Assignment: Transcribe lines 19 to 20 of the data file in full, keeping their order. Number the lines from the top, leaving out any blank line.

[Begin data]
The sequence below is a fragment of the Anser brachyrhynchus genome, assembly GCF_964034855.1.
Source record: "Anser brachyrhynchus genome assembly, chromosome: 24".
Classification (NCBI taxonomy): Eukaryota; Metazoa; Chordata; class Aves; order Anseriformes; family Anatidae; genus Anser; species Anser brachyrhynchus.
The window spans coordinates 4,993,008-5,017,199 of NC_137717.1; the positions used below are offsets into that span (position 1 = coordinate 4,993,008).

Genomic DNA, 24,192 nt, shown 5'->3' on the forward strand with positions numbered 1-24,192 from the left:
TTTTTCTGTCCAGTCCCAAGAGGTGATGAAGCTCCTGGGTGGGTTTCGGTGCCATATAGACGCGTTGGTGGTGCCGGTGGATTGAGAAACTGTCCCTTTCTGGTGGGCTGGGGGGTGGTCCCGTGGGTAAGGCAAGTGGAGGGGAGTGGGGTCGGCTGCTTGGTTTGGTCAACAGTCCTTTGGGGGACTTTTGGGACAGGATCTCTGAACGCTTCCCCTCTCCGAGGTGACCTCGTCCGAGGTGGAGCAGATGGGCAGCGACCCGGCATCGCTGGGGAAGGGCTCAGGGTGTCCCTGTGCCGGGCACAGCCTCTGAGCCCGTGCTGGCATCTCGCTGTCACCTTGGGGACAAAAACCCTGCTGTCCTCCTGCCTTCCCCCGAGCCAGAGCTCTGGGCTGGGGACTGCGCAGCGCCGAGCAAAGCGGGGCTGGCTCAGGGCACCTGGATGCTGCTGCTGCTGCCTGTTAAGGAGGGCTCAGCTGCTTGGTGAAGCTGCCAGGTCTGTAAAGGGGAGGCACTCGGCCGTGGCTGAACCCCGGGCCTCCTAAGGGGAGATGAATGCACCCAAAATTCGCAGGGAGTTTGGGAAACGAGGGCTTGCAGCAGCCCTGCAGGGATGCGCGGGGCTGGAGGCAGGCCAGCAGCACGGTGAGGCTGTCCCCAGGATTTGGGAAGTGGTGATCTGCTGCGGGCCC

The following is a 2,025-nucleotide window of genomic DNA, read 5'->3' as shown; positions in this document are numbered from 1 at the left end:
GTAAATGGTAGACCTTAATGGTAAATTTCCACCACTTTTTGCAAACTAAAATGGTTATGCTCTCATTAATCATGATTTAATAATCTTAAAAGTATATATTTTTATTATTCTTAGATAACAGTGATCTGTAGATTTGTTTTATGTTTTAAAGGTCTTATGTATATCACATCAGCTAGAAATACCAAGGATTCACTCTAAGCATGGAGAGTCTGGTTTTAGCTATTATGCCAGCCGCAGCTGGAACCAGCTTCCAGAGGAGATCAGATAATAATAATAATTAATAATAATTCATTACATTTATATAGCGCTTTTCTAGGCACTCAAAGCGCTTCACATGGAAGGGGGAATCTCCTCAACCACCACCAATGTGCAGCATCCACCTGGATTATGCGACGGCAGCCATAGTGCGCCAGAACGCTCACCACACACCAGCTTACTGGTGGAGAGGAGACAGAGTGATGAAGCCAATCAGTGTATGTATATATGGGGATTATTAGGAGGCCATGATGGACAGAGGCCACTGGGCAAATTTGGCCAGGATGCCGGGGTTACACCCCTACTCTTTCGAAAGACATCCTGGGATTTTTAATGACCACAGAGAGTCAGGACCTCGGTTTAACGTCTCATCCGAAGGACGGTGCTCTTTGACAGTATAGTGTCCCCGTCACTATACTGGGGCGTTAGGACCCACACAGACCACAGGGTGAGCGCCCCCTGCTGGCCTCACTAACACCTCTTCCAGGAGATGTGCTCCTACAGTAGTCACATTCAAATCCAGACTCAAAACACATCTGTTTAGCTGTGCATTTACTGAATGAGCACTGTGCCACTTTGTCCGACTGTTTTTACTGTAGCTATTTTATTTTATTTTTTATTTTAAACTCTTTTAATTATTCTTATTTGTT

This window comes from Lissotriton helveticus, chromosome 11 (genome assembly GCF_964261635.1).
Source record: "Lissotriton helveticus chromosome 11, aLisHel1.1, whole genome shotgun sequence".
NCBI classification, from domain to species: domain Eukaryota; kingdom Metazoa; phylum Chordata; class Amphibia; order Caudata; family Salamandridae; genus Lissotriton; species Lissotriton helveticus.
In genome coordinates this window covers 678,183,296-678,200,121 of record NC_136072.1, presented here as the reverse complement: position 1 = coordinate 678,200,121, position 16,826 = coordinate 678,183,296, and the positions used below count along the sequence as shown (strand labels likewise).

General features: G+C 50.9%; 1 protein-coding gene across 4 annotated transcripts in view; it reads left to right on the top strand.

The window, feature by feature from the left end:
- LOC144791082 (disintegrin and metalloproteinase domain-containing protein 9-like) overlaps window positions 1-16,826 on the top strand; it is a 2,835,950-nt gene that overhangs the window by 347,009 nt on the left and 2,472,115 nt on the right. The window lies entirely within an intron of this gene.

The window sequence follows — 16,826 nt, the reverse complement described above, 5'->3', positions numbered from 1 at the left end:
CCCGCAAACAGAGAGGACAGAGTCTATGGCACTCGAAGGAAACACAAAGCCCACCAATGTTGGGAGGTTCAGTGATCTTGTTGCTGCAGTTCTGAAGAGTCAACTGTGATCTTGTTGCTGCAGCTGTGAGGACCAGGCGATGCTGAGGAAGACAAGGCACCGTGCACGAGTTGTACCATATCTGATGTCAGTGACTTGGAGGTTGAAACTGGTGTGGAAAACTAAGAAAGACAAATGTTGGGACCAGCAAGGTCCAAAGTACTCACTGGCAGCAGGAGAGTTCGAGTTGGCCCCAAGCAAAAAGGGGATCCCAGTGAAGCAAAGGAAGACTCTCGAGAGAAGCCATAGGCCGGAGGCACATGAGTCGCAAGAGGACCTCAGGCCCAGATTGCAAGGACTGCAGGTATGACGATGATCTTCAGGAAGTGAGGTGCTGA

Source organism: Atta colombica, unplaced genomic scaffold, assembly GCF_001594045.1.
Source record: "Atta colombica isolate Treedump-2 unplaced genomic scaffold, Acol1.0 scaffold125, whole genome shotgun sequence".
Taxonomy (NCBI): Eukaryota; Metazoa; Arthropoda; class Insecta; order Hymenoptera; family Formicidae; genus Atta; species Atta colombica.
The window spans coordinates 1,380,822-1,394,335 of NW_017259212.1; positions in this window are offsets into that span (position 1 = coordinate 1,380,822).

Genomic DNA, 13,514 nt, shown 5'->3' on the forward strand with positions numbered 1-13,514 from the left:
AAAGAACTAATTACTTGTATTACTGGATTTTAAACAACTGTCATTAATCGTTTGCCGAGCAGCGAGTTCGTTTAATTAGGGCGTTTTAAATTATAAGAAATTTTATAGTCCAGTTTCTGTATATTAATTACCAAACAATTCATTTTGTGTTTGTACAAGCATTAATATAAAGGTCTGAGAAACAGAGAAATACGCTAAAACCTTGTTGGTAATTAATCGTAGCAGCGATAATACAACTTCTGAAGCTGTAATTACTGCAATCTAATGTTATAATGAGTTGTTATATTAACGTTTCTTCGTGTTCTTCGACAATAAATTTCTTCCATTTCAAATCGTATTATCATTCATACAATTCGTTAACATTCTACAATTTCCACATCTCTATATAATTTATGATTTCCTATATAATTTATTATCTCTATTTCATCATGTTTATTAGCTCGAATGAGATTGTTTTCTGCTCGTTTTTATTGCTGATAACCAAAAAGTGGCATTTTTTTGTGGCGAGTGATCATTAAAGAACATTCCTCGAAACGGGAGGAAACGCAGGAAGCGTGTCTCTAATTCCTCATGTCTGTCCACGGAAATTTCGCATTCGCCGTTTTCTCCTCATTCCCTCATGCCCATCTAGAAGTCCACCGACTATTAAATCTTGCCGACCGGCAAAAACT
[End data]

Source record: "Atta colombica isolate Treedump-2 unplaced genomic scaffold, Acol1.0 scaffold125, whole genome shotgun sequence".
Taxonomy (NCBI): Eukaryota; Metazoa; Arthropoda; class Insecta; order Hymenoptera; family Formicidae; genus Atta; species Atta colombica.